The departure of James McJunkin as port director at Long Beach, Calif., is the latest example of a trend toward more active port commission boards. It's a trend that has complicated the jobs of port directors throughout the United States.
Mr. McJunkin, top man at Long Beach for 10 years, will step down Monday to become the port's international trade and marketing adviser. The change follows friction between Mr. McJunkin and Long Beach port commissioners, who felt they were being circumvented by the port chief's direct dealings with carriers and shippers.To those who follow the business of seaports, the Long Beach developments have a familiar ring.
In the last five years, there has been a sea change in the relationship between directors and their boards," said Edward J. Sheppard, a partner in the Washington-based law firm of Schmeltzer, Aptaker and Sheppard, which represents many port authorities. "Board members have become more politically active."
Since the early 1980s, the traditional port board, comprised of the local business community, which by its very nature was white male" has changed into one comprised of blacks, women, labor representatives and other community interest groups," Mr. Sheppard said.
Many of the nation's ports - and Long Beach is a prime example - have accumulated sizable sums of money and local influence. Along with that increased power has come community pressure for broader-based representation on the boards.
A result of all this has been increased turnover among port directors. Within the last two years, port directors in Houston, New Orleans, Baltimore, Mobile, Galveston and many smaller ports have resigned or taken early retirement, in some cases after disagreements with their boards.
We're definitely seeing more turnover, and that has its good and bad sides," said Erik Stromberg, president and chief executive officer of the American Association of Port Authorities in Alexandria, Va. You want to get new blood in once in a while, but you also need continuity."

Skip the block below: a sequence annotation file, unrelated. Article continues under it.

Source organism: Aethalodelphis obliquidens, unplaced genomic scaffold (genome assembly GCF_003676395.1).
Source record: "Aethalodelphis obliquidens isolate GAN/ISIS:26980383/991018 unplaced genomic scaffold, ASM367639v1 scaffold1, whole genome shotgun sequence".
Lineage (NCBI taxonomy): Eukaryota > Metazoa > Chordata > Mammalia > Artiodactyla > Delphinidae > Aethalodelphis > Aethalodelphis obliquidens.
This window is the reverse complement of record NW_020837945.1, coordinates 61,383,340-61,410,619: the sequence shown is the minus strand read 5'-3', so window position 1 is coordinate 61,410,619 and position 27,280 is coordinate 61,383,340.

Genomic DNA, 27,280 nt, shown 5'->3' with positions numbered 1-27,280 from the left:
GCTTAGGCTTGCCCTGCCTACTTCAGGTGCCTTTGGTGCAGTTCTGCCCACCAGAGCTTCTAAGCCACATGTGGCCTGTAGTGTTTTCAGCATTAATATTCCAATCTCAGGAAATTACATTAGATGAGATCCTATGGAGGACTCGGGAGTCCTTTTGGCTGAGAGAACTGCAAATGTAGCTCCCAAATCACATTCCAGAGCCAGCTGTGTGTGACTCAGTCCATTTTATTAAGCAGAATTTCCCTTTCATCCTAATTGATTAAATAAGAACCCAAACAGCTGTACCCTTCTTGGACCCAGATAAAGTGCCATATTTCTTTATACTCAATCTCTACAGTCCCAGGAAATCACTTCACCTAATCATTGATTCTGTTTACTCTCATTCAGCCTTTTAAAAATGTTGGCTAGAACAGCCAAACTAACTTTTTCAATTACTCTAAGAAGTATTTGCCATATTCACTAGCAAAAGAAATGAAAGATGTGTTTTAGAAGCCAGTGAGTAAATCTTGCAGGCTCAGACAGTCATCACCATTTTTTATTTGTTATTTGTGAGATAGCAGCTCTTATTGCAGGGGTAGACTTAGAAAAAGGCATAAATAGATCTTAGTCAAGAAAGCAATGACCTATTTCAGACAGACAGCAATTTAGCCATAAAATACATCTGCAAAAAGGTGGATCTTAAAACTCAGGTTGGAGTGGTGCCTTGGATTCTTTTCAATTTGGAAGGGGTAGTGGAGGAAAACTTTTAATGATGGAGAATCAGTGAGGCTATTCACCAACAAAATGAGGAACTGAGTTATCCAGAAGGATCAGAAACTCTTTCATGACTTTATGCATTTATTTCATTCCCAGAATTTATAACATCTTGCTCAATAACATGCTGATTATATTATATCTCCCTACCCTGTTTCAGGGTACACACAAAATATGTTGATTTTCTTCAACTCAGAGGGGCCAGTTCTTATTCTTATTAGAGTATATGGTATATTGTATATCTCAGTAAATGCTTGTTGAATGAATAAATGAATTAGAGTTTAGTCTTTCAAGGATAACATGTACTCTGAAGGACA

Edward S. Reed, who retired two years ago at New Orleans port director, said port administrations nationwide have become more politically involved and in many cases have sought to assume duties traditionally handled by professional staff.
It's natural for harbor commissioners to feel an executive director who makes decisions without extensive consultation is attempting to bypass the
commission, Mr. Reed said.
But he said the port director is simply responding to the maritime industry's competitive nature and distaste for publicizing matters such as tariffs.
James Dwyer, executive director of the port of Seattle, said port commissioners in the Pacific Northwest kept a relatively low public profile until Seattle commissioners attracted local attention in the early 1980s with a surprise vote to rename the regional airport for the late Sen. Henry Scoop" Jackson, D-Wash.
Washington is one of a handful of states where port commission boards are still elected. In most places, commissioners are appointed. Many industry leaders say politics can be diminished if commissioners are appointed to boards, rather than elected.
Don Welch, executive director of the South Carolina State Ports Authority for 17 years, praises South Carolina's process of having the governor appoint commissioners to seven-year terms, subject to state Senate approval.
If you're looking for stability and business direction, then our system is superior to all that I know about," said Mr. Welch.
Frank Donahue, former executive director of the port of Palm Beach, Fla., said he's always been a proponent of appointed port commissioners because it tends to take politics out of the port. Obviously if elected, commissioners have to run on some political party banner and promises are made."
John Ricklefs, vice president of Frederic R. Harris Inc., a New York consulting firm that works with ports, notes that port commissioners today have greater ability to travel around the world to compare notes and bring home grandiose plans for their own ports.
He said that sometimes causes difficulties within a port.
The fact is these organizations are competitive but they do have to respond to desires of local residents as represented by board of directors," said Mr. Ricklefs. They've been to Rotterdam, and want it at their local port."